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Umps Turn the Tables on Mattingly

July 5, 2021

Hugh Atkins

Maybe we finally have reached the end of the Miami Marlins’ vendetta against Atlanta Braves outfielder Ronald Acuña. This past Friday Pablo López hit Acuña with the first pitch of the game. The umpires conferred and ejected López; ejections of manager Don Mattingly and pitching coach Mel Stottlemyre soon followed. Acuña ended up getting the last laugh as he moved to third on a single by Freddie Freeman and scored the game’s only run on a sacrifice fly from Ozzie Albies.

Mattingly’s beef with Acuña started in 2018 when Acuña hit leadoff home runs in both ends of a doubleheader on August 13 and then hit another one on August 14. José Ureña hit Acuña with the first pitch of the next game; Ureña was ejected and suspended, but Mattingly apparently cannot let it go.

Mattingly’s fear of Acuña is not completely irrational. Marlins’ pitchers now have surrendered 21 of Acuña’s 104 career home runs, including three this season coming into Friday night’s action. Perhaps that explains why the Marlins account for nearly 20% (5 of 27) of the times Acuña has been hit by a pitch in his career.

I’m sure some of Mattingly’s frustration with Acuña is not merely due to Acuña’s constant tattooing of his pitching staff. Acuña is among the young stars who like to flip their bats after home runs and have choreographed home-run trots. These antics add insult to injury, but if the Marlins don’t like the way Acuña celebrates his roundtrippers, then they should find a way–other than throwing at him–to prevent him from hitting so many homers against them.


I, perhaps like Mattingly, am no fan of the exaggerated celebrations the players are so fond of these days. The bat flips don’t bother me as much as players, Acuña among them, who stand at the plate until the baseball clears the fence before practically moon-walking around the bases. That being said, I don’t believe any of these antics give the opposing manager the right to have his pitcher intentionally hit a batter.

In recent years baseball has made progress in eliminating some of the dangerous tactics that were accepted, and even applauded, in the past. Baserunners no longer can slide practically into center field while barrel rolling over middle infielders to break up double plays; an added benefit of this prohibition is that it eliminated the rationalization of the neighborhood play, which allowed middle infielders to glide over second base before catching the baseball to complete a double play.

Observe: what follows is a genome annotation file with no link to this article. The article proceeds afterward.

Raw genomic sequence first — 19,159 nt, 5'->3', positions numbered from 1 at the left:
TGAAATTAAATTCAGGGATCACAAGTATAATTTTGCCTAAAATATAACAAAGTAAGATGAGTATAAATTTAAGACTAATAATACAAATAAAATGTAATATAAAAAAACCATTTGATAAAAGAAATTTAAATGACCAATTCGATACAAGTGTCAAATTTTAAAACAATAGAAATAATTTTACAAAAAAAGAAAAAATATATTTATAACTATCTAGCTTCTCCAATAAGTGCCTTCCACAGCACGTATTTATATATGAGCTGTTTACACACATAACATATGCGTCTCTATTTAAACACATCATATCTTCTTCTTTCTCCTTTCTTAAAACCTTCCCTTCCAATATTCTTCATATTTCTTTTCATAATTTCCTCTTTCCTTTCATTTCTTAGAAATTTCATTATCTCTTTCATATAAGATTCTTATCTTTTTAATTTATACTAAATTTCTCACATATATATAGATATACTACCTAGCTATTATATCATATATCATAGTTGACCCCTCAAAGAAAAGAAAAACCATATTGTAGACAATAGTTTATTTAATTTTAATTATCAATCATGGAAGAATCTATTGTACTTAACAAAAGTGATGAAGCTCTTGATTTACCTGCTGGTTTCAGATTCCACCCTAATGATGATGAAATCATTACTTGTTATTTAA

Baserunners no longer are allowed to plow into the catcher on plays at the plate. I never quite understood why baseball ever allowed this, especially since it never was allowed at any other base.

In taking a proactive approach to López intentionally hitting Acuña with the first pitch of the game Friday night, crew chief, Dan Iassogna, likely prevented the game from devolving into a back-and-forth beanball war. Maybe Iassogna’s colleagues and Major League Baseball should take note and change the way they typically deal with these incidents.

Mattingly and Stottlemyre were banking on the umpires handling the situation the way they almost always do–by issuing a warning to the first pitcher who throws at a batter and then tossing the opposing pitcher if he retaliates. That is why Mattingly and the rest of the Marlins were so outraged, startled even, by Iassogna’s decisiveness.

A manager, a coach, and a player acting so astonished by an umpire’s ejection of a pitcher for purposefully throwing at a batter should tell anyone all they need to know about what’s wrong with the usual approach.

(Game details are from Retrosheet; statistics are from Baseball Reference and Retrosheet.)

2 Comments leave one →
  1. Anonymous permalink
    July 6, 2021 11:15 am

    Great article!


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